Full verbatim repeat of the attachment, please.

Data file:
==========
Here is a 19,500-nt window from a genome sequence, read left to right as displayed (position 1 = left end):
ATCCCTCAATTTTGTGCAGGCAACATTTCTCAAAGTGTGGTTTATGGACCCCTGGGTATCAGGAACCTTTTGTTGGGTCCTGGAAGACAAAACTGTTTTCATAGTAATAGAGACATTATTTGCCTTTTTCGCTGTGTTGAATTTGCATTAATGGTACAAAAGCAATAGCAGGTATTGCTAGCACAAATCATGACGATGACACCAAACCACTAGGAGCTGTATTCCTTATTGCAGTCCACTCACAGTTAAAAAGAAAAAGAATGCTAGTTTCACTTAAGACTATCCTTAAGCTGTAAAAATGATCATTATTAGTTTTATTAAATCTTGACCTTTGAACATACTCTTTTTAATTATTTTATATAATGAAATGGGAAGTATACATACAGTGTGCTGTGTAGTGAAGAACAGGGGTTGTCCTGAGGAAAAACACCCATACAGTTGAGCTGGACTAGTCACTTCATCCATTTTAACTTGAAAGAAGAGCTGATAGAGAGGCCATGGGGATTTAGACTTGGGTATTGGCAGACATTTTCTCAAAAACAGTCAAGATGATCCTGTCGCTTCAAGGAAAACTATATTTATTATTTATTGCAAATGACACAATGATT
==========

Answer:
Here is a 19,500-nt window from a genome sequence, read left to right as displayed (position 1 = left end):
ATCCCTCAATTTTGTGCAGGCAACATTTCTCAAAGTGTGGTTTATGGACCCCTGGGTATCAGGAACCTTTTGTTGGGTCCTGGAAGACAAAACTGTTTTCATAGTAATAGAGACATTATTTGCCTTTTTCGCTGTGTTGAATTTGCATTAATGGTACAAAAGCAATAGCAGGTATTGCTAGCACAAATCATGACGATGACACCAAACCACTAGGAGCTGTATTCCTTATTGCAGTCCACTCACAGTTAAAAAGAAAAAGAATGCTAGTTTCACTTAAGACTATCCTTAAGCTGTAAAAATGATCATTATTAGTTTTATTAAATCTTGACCTTTGAACATACTCTTTTTAATTATTTTATATAATGAAATGGGAAGTATACATACAGTGTGCTGTGTAGTGAAGAACAGGGGTTGTCCTGAGGAAAAACACCCATACAGTTGAGCTGGACTAGTCACTTCATCCATTTTAACTTGAAAGAAGAGCTGATAGAGAGGCCATGGGGATTTAGACTTGGGTATTGGCAGACATTTTCTCAAAAACAGTCAAGATGATCCTGTCGCTTCAAGGAAAACTATATTTATTATTTATTGCAAATGACACAATGATT